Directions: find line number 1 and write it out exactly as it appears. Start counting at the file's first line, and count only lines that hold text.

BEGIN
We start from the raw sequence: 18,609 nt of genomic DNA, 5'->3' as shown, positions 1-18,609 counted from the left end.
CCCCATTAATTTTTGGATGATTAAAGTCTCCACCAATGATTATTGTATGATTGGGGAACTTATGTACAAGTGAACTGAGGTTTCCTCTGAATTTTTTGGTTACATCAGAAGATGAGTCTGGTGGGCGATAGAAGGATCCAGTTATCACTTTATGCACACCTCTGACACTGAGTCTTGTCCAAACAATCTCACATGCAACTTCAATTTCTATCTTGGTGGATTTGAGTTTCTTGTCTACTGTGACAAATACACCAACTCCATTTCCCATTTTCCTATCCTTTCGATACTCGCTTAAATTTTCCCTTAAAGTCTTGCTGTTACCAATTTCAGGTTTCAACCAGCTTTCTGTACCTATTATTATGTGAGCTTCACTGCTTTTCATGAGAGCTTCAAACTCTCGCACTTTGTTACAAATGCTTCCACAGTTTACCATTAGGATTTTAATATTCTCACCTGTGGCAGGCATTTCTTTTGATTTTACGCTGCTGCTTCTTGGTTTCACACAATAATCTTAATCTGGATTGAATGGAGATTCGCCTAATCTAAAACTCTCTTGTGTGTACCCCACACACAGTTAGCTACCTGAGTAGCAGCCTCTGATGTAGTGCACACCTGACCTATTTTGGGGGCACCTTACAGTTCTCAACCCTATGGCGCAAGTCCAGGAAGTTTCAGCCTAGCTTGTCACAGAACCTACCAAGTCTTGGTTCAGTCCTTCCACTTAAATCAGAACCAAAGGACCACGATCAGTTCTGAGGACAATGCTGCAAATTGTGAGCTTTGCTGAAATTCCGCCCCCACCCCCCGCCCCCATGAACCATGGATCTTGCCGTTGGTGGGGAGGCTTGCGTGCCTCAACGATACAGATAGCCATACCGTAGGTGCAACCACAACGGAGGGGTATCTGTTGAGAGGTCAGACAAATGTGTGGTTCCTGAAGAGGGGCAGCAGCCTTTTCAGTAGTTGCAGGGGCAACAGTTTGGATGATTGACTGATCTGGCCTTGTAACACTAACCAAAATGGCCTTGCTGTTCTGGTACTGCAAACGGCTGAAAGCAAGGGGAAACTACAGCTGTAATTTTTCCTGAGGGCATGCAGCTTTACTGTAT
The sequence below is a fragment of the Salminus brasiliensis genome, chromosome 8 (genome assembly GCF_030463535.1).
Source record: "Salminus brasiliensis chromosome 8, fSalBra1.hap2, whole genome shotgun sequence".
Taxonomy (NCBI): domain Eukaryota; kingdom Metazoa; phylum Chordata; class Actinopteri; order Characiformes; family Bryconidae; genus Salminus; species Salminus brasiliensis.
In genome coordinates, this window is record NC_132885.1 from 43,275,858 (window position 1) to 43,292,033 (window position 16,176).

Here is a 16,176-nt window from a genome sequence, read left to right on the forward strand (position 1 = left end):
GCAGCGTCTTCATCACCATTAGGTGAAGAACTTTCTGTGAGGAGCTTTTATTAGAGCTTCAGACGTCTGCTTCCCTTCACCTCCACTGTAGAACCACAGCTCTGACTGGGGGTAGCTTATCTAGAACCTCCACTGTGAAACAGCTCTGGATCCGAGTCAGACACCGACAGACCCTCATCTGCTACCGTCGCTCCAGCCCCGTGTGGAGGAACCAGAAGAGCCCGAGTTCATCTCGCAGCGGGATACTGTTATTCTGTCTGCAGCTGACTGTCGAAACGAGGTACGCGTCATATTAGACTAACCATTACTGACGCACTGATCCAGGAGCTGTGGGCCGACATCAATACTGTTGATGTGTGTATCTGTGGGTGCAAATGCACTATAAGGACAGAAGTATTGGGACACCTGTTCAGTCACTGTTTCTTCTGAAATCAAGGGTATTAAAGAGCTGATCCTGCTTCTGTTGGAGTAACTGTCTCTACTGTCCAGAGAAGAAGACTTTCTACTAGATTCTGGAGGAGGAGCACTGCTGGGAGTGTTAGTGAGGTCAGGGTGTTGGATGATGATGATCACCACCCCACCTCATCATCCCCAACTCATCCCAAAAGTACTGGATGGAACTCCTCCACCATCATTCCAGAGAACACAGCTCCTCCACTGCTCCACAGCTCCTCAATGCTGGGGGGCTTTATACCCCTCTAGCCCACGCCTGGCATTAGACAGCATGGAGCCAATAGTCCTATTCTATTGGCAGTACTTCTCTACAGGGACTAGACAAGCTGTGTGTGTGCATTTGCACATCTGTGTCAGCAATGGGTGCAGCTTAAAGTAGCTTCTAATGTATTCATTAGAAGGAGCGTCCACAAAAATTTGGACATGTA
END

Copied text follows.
We start from the raw sequence: 18,609 nt of genomic DNA, 5'->3' as shown, positions 1-18,609 counted from the left end.